Leaders Leading Leaders
By Ryan Rutledge
One month before the start of my FBI National Academy (NA) session, the class came together for a virtual informational meeting with the NA staff. The students, comprised of law enforcement and military leaders, were noticeably excited (and maybe a little anxious) about this once-in-a-lifetime opportunity.
During the meeting, the staff introduced us to the International Partnership Program (IPP). The application described the expectations of the selected individuals.
Looking for an experienced leader and trusted advisor to guide, support, and provide direction to an international student. The partner will assist the student to assimilate into the new culture, share knowledge, and help with problem-solving. We are looking for enthusiastic and respectful leaders to serve as ambassadors for the National Academy.1
I thought it would be an amazing opportunity to support an international student while they are away from home. Feeling a connection to the program, I completed an application immediately.
A few weeks later, I found out that I had been selected as a member of the IPP team, partnered with Major Philipp Sennhauser from the Kantonspolizei St. Gallen in Switzerland.
On check-in day, I met Philipp in the FBI Academy lobby. After helping him get settled, we toured the campus. I did not know it at that moment, but our partnership would eventually grow into a friendship in which we leaned on each other for support throughout the NA experience.
Philipp and I talked daily, walked around campus, and went on group outings to solidify our international partnership. Our discussions covered family, cultural norms, professional experience, political systems, life achievements, and goals. Through these open conversations, I discovered and found it interesting that we shared more similarities than differences.
The IPP enhanced my overall NA experience, providing me with added leadership education through collaborative events, group meetings, and individual discussions with team members.
While international students are not new to the NA, the IPP is — it was first offered during Session 281 in 2021. Each NA session varies in class size, but my class hosted a total of 21 international partners.
When compared with the traditional NA experience, the IPP provides an added responsibility and leadership opportunity. Selected domestic students serve as a roommate and cohort to an international student during the 10-week NA session. Interested domestic students must apply for the program approximately one month before their class date.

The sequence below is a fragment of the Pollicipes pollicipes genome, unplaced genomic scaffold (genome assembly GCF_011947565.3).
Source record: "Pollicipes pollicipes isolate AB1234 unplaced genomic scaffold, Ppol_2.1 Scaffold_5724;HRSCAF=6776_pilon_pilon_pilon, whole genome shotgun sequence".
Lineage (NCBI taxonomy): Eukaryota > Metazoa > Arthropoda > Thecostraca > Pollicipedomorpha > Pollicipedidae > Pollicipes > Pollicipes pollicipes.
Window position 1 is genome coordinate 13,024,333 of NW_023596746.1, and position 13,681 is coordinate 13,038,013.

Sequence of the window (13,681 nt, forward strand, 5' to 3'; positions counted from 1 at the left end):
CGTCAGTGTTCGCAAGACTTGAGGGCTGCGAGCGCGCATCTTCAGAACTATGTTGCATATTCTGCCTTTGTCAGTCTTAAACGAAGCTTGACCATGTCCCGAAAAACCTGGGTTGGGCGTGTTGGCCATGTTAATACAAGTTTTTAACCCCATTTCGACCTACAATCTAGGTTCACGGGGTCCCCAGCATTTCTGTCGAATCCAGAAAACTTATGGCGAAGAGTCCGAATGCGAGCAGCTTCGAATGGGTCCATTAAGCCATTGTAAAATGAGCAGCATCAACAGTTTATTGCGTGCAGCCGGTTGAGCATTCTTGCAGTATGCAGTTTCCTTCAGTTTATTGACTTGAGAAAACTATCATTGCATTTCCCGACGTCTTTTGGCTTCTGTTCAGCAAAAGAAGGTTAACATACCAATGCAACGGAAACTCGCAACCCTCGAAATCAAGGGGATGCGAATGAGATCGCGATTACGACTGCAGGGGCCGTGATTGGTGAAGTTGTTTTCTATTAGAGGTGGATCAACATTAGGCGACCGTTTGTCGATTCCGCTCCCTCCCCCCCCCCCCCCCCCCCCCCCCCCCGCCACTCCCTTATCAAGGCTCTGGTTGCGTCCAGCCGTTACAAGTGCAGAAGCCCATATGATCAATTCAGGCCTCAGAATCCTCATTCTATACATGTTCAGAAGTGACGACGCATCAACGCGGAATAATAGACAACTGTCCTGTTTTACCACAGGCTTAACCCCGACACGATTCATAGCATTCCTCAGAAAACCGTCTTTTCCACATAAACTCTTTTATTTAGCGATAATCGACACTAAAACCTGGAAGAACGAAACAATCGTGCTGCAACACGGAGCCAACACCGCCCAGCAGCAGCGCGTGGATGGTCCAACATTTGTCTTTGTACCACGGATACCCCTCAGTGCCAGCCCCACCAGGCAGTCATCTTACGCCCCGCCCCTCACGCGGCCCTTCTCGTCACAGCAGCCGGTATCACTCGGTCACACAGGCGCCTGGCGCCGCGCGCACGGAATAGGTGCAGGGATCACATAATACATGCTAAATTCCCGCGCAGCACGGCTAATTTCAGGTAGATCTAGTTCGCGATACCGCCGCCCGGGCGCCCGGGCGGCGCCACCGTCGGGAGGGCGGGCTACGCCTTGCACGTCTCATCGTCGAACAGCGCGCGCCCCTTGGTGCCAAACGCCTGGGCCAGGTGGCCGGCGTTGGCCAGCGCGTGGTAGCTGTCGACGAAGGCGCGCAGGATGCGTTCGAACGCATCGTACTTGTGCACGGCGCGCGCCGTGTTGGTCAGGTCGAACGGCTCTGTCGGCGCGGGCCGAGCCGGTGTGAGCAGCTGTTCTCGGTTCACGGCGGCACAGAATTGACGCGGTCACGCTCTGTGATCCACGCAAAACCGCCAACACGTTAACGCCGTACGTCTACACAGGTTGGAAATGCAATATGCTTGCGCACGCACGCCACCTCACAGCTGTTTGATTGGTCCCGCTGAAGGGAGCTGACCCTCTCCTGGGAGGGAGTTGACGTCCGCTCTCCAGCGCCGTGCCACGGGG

“The foundation of the IPP is based on three fundamental FBI values — leadership, compassion, and diversity. [Its] mission is to promote leadership values worldwide and to create long-lasting partnerships.”2
Besides providing partners for international students, the IPP holds several formal events throughout each NA session.
- Welcome Night
- Group collaboration exercise
- Team dinner
- FBI Hostage Rescue Team tour
- International student panel
- International Night (featuring food, drink, and culture from students’ home countries)
- International student visit to FBI headquarters
“The foundation of the IPP is based on three fundamental FBI values — leadership, compassion, and diversity.”
Many informal events, organized by the students, also take place during the session. For example, my class attended baseball games and festivals; visited museums; toured the White House and Pentagon; took trips to Washington, D.C., New York City, and Philadelphia; went hiking, bowling, and to the movies; and ate at restaurants off campus. The most productive conversations and sharing of ideas often came during those informal events.
The International Partnership Program has expanded my view of international relationships, realizing that our world is much smaller and more interconnected than I previously thought.
Leaders lead leaders in the IPP, with the goal of making each other better. I encourage all future National Academy nominees to apply for the program. They will enjoy a more well-rounded experience and return to their department a more open-minded and stronger leader.
“Leaders lead leaders in the IPP, with the goal of making each other better.”
Student and Staff Interviews
1) Please explain the value of the IPP.
“Historically, international students have faced numerous challenges upon their arrival to the U.S. and to the National Academy. Among these challenges are culture shock; language barriers; distance from their loved ones; lack of communication resources, such as Wi-Fi and cell phones; lack of transportation to participate in outside events; and lack of networking opportunities. Having domestic students paired with international students immediately upon arrival can help eliminate many of these issues. The students will guide, support, and provide direction to one another. Both international and domestic students will learn from one another’s cultures and professions.” — IPP founder